If your employer breaches health and safety law in relation to you as a young worker, you will have a claim in the employment tribunal. You would first need to raise a grievance.
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Employee Representative Guide for non-union workplaces
DOCUMENTS, FORMS AND LETTER TEMPLATES
New or expectant mothers and women of childbearing age
Your employer must carry out a risk assessment at the start of the employment of a woman of childbearing age. For the purposes of health and safety law, a “new or expectant mother” is an employee who is pregnant, who has given birth within the previous six months, or who is breastfeeding. “Given birth” is defined in the Management of Health and Safety at Work Regulations 1999 as “delivered a living child or, after 24 weeks of pregnancy, a stillborn child”.
The Health and Safety Executive (HSE) has stated that pregnancy should not be regarded as ill health. It is part of everyday life and its health and safety implications can be adequately addressed by normal health and safety risk management procedures. Regulation 3(1) of the Management of Health and Safety at Work Regulations 1999 requires employers to make a suitable and sufficient general assessment of the risks to the health and safety of their employees while at work. Where this general assessment identifies women of childbearing age, the employer should carry out a more thorough assessment under Regulation 16 (1).
There are many physical, biological and chemical agents, processes and working conditions that may affect the health and safety of new or expectant mothers. For more on the health and safety rights of new and expectant mothers at work Click Here
If you are pregnant, you need to be vigilant and let your employer know as soon as possible. This is because your employer has health and safety duties as soon as you provide written notification that you are pregnant, have given birth within the previous six months or are breastfeeding. Because many women do not know that they are pregnant for the first few weeks of pregnancy, your employer must identify hazards and risks for all female employees of childbearing age. Your employer also needs to take account of the fact that some hazards can present more of a risk at different stages of pregnancy.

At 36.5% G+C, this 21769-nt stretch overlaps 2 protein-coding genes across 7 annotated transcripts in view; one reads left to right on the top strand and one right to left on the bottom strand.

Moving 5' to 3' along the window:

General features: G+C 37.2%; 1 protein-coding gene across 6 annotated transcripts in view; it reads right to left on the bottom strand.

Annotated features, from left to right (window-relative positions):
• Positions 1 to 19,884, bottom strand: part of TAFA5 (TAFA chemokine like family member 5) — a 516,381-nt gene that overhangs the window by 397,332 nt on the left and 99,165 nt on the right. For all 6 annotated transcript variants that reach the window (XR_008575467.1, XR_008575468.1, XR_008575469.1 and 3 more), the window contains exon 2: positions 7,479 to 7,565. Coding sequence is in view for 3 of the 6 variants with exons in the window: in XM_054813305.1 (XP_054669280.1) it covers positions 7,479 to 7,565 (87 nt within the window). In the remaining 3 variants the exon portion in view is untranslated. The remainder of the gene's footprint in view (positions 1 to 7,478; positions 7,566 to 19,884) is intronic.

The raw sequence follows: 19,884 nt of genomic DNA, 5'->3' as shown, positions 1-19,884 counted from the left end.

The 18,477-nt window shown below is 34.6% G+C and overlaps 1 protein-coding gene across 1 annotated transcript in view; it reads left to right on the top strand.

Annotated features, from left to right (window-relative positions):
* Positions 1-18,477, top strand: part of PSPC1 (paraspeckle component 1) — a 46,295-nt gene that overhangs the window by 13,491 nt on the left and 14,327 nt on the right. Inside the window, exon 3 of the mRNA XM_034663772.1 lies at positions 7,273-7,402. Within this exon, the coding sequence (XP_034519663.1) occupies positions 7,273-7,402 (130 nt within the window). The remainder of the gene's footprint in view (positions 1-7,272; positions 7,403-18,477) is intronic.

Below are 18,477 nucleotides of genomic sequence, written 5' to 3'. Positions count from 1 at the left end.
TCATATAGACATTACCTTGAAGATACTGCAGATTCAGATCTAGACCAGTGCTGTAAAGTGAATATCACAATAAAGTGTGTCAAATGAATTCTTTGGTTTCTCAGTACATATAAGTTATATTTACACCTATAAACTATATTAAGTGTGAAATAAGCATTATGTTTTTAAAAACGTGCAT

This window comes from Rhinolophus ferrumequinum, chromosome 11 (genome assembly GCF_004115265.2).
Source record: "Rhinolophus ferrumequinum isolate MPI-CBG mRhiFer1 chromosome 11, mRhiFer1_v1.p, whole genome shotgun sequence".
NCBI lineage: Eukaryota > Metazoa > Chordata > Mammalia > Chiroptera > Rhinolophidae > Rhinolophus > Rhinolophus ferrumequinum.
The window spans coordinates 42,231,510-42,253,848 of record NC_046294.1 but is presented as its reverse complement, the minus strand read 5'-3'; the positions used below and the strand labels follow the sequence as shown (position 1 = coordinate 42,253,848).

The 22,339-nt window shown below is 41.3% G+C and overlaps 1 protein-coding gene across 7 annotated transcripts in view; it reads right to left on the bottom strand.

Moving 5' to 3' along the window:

Article 4 of the Pregnant Workers Directive 92/85 requires employers to carry out risk assessments for pregnant women, and Article 12 requires member states to introduce measures to enable workers to pursue their rights by judicial process.
In the case of Day v T Pickles Farms Ltd , The Employment Appeal Tribunal said that an employer should not wait for written notification of an employee’s pregnancy before carrying out a risk assessment, and that its failure to carry out an assessment could also be sex discrimination.
If your employer breaches health and safety law in relation to you as a new or expectant mother, it will be unlawful discrimination and you will have a claim in the employment tribunal. See Employee Rescue resources on Discrimination at work.
Suspension on medical grounds
If you are a new or expectant mother who works at night, you can give your employer a certificate from your GP or a registered midwife showing that it is best for your health and safety that you do not work nights. Your employer should suspend you from work for the period stated in the certificate. Section 64 Employment Rights Act 1996 says that you should be offered suitable alternative daytime work on the same terms and conditions as your normal work should be offered before the employee is suspended from work.